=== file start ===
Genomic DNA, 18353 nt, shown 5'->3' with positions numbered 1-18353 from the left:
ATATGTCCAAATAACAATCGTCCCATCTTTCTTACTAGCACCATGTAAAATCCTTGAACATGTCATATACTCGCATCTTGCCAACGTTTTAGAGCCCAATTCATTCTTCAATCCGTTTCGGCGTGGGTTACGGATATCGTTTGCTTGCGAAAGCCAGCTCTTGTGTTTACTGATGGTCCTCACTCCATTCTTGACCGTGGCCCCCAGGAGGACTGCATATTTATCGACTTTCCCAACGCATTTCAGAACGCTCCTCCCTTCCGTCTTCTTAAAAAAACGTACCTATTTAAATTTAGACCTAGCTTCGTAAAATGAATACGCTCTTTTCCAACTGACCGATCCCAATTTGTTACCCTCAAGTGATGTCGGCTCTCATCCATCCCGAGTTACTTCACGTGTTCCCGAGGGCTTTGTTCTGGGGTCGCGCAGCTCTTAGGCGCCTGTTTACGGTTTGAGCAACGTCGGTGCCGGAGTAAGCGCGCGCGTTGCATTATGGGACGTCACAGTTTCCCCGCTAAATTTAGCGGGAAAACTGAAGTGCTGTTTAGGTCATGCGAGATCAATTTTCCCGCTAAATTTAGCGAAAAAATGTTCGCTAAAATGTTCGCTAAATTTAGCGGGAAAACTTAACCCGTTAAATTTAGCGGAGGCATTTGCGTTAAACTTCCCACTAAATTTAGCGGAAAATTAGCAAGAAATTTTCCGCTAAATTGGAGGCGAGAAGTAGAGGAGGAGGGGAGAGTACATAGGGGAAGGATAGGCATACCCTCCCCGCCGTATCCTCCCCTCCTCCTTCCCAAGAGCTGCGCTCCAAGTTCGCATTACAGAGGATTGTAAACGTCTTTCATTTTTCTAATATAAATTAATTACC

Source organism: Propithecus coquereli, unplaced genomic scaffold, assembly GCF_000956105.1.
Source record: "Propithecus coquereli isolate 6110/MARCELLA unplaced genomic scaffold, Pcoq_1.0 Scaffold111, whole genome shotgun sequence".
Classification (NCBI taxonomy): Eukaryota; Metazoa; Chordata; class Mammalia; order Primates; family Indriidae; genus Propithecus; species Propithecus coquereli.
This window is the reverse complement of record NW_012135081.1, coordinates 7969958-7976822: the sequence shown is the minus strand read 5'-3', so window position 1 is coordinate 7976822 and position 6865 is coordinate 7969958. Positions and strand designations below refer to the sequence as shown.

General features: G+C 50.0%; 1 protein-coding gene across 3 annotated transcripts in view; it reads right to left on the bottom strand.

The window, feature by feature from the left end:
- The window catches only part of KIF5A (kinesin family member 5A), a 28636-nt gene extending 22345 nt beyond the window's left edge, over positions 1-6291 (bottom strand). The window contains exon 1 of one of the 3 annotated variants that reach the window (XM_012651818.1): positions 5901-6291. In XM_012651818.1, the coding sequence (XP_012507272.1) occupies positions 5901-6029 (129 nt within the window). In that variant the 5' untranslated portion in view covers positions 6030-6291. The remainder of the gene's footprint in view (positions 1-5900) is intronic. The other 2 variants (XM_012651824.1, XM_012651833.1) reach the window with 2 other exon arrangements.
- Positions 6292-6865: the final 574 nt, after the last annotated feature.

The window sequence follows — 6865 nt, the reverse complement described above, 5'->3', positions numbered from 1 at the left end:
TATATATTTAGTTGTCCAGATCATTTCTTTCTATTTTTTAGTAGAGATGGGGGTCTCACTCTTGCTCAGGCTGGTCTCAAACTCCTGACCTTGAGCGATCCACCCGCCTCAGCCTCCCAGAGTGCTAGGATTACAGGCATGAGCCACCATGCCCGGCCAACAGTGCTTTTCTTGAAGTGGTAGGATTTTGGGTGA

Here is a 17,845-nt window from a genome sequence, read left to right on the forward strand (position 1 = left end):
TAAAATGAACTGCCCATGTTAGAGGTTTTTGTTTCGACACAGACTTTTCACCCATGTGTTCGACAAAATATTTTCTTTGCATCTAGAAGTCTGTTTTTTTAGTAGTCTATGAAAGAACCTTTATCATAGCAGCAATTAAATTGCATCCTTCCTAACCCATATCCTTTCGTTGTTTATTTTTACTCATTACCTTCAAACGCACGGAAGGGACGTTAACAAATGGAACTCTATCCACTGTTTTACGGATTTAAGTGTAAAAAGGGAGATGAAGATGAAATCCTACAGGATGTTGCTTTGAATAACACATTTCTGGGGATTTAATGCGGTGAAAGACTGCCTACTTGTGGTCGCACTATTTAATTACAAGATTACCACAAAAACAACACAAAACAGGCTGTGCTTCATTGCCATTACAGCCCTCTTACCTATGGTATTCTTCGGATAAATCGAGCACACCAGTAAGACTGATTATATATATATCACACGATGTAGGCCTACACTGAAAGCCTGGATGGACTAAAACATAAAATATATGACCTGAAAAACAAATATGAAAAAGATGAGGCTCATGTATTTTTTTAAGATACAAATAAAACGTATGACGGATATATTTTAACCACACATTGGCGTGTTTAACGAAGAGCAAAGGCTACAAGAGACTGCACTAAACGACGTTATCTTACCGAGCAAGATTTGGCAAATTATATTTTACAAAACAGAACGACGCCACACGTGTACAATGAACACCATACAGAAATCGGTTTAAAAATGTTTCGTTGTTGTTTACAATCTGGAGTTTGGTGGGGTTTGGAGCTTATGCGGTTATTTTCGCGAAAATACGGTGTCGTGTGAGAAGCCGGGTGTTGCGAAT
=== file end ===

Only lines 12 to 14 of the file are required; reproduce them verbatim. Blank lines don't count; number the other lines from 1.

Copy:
TATATATTTAGTTGTCCAGATCATTTCTTTCTATTTTTTAGTAGAGATGGGGGTCTCACTCTTGCTCAGGCTGGTCTCAAACTCCTGACCTTGAGCGATCCACCCGCCTCAGCCTCCCAGAGTGCTAGGATTACAGGCATGAGCCACCATGCCCGGCCAACAGTGCTTTTCTTGAAGTGGTAGGATTTTGGGTGA

Here is a 17,845-nt window from a genome sequence, read left to right on the forward strand (position 1 = left end):
TAAAATGAACTGCCCATGTTAGAGGTTTTTGTTTCGACACAGACTTTTCACCCATGTGTTCGACAAAATATTTTCTTTGCATCTAGAAGTCTGTTTTTTTAGTAGTCTATGAAAGAACCTTTATCATAGCAGCAATTAAATTGCATCCTTCCTAACCCATATCCTTTCGTTGTTTATTTTTACTCATTACCTTCAAACGCACGGAAGGGACGTTAACAAATGGAACTCTATCCACTGTTTTACGGATTTAAGTGTAAAAAGGGAGATGAAGATGAAATCCTACAGGATGTTGCTTTGAATAACACATTTCTGGGGATTTAATGCGGTGAAAGACTGCCTACTTGTGGTCGCACTATTTAATTACAAGATTACCACAAAAACAACACAAAACAGGCTGTGCTTCATTGCCATTACAGCCCTCTTACCTATGGTATTCTTCGGATAAATCGAGCACACCAGTAAGACTGATTATATATATATCACACGATGTAGGCCTACACTGAAAGCCTGGATGGACTAAAACATAAAATATATGACCTGAAAAACAAATATGAAAAAGATGAGGCTCATGTATTTTTTTAAGATACAAATAAAACGTATGACGGATATATTTTAACCACACATTGGCGTGTTTAACGAAGAGCAAAGGCTACAAGAGACTGCACTAAACGACGTTATCTTACCGAGCAAGATTTGGCAAATTATATTTTACAAAACAGAACGACGCCACACGTGTACAATGAACACCATACAGAAATCGGTTTAAAAATGTTTCGTTGTTGTTTACAATCTGGAGTTTGGTGGGGTTTGGAGCTTATGCGGTTATTTTCGCGAAAATACGGTGTCGTGTGAGAAGCCGGGTGTTGCGAAT